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Castles made of poo: Beware E. coli in the sandbox?

sandhand3406221384_5bae0f849d_z.jpgAs a toddler I spent hours playing in the backyard sandbox. If I was lucky, my digging would turn up some especially moist clumps with an interesting smell that I loved squeezing into crumbs. Years later I realized with disgust that those clumps were the neighbor's cat's "doings." (Thanks, Morris.)

My sandbox play was certainly uncouth, but was it also hazardous to my health? If so, children playing in Redwood City, Calif., parks are safe from similar dangers. Officials there think poopy sandboxes pose unacceptable risks to children. After spending $70,000 to get rid of E. coli in sandboxes in two parks, the city has given up the battle and removed the play equipment.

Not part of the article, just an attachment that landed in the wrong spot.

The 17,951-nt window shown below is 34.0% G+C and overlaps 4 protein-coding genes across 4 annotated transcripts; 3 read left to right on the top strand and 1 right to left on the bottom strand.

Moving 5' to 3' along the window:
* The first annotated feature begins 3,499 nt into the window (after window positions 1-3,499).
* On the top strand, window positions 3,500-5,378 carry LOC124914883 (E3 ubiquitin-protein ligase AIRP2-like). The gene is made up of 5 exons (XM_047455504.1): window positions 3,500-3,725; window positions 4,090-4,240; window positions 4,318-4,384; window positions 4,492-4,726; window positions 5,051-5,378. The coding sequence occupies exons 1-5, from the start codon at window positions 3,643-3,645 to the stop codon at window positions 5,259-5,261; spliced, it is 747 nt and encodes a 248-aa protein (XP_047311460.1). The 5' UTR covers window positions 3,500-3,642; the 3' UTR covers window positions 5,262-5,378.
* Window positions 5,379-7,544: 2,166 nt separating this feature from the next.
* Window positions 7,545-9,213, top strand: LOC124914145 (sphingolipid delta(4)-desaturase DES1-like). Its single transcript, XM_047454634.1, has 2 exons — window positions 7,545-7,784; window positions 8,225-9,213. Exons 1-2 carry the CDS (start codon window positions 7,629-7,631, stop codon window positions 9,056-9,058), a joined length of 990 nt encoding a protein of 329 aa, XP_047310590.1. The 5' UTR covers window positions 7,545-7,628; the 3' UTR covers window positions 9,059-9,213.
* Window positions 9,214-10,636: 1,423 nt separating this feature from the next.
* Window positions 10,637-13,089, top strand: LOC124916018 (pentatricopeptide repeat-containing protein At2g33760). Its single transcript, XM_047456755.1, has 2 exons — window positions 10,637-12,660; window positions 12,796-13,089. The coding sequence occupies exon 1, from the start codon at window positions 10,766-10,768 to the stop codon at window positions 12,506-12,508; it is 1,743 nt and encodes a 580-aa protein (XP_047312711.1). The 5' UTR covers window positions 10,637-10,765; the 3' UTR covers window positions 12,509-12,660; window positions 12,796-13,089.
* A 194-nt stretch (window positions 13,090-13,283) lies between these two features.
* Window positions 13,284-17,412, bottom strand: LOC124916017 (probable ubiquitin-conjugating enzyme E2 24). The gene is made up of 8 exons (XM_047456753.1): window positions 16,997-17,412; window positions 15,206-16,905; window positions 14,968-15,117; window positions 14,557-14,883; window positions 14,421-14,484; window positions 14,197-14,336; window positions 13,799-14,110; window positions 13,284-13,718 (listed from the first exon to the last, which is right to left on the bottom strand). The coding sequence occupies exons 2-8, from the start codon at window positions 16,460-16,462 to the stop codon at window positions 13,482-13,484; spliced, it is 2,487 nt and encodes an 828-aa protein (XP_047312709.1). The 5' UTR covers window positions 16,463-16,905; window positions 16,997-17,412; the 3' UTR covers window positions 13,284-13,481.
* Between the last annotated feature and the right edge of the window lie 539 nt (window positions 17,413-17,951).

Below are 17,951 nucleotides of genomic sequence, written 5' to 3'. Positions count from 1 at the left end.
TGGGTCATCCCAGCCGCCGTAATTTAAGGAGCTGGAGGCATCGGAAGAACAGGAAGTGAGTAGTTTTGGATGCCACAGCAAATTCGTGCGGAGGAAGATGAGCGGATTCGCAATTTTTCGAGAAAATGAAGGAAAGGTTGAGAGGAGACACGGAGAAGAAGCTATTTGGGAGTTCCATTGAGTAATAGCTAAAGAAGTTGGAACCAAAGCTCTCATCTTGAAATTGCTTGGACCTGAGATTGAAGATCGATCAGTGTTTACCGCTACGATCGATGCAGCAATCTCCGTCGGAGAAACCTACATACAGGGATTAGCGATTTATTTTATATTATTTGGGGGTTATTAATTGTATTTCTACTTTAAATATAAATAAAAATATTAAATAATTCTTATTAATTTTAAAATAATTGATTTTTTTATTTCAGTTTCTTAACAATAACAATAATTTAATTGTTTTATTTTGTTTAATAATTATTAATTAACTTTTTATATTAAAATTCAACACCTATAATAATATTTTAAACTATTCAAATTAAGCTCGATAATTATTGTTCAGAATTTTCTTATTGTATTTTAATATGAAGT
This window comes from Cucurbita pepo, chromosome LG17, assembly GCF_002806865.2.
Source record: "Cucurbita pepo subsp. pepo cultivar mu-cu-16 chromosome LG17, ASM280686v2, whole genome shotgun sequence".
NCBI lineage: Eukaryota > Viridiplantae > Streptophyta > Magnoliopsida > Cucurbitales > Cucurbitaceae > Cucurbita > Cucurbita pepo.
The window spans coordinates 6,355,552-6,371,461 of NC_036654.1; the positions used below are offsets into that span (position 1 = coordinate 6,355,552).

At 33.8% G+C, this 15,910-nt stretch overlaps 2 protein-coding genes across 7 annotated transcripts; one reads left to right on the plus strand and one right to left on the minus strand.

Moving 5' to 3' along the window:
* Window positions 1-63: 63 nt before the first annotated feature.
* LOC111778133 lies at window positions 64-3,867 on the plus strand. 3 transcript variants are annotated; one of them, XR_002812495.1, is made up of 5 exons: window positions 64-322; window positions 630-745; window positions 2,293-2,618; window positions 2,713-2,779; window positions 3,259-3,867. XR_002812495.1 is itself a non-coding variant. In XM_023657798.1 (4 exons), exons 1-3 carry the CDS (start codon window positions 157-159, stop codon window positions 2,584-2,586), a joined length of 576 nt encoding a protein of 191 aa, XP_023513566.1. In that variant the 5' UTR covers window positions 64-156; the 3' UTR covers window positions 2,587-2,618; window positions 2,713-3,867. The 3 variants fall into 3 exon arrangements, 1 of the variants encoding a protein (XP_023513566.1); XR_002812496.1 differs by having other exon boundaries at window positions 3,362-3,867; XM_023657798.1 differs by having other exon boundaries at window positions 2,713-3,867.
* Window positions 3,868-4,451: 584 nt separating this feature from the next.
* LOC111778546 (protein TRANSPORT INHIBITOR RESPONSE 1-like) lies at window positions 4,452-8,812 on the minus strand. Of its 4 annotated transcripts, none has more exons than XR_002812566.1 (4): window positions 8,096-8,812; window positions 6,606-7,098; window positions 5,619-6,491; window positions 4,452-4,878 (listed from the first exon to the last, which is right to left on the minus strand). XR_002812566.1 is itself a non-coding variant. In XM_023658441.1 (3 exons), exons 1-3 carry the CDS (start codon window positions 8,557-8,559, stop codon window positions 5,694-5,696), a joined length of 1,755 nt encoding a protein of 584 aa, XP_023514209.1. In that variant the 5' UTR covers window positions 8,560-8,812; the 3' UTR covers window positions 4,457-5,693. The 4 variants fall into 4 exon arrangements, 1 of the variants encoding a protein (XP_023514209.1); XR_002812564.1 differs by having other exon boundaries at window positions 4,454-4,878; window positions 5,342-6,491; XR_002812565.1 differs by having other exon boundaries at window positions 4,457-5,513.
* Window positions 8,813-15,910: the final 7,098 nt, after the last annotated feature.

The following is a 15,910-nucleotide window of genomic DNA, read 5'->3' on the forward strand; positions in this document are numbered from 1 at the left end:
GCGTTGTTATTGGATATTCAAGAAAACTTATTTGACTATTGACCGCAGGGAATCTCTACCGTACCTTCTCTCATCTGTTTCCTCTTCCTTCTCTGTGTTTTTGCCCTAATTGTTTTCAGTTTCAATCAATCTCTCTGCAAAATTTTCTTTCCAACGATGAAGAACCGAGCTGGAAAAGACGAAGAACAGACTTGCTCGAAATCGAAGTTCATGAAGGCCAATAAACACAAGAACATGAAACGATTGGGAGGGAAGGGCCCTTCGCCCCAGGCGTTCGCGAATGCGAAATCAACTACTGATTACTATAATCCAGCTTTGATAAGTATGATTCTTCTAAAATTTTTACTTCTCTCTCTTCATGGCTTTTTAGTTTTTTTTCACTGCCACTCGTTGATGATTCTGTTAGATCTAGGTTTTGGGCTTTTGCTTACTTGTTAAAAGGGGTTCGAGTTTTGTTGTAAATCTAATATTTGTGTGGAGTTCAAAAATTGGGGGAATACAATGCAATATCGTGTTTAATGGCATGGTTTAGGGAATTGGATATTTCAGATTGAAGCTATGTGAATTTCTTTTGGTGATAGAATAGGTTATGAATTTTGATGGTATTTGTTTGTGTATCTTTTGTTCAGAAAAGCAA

Today's Bay Citizen explains that about two years ago the city's director of Parks, Recreation and Community Services, Christopher Beth, received an anonymous tip about a couple of children getting sick after playing in one of the sandboxes. So he ordered tests and found an E. coli problem in the original sandbox and one other:

After the contaminated sand was replaced, Beth continued to test for bacteria; soon, high levels of E. coli present were back. Nothing the city tried seemed to work - including turning off a nearby water feature, bleaching the sand, redoing the drainage system and changing the type of sand used.

The source of contamination was cat feces in one case and human feces in the other.

The solution? The city's replacing of the sandboxes with water features: a "snail stream" and a trio of "spitting frogs," which are less prone to contamination and a lot easier to clean. The expectation is that most of the harmful stuff will simply go down the drain.

Photo by madaise

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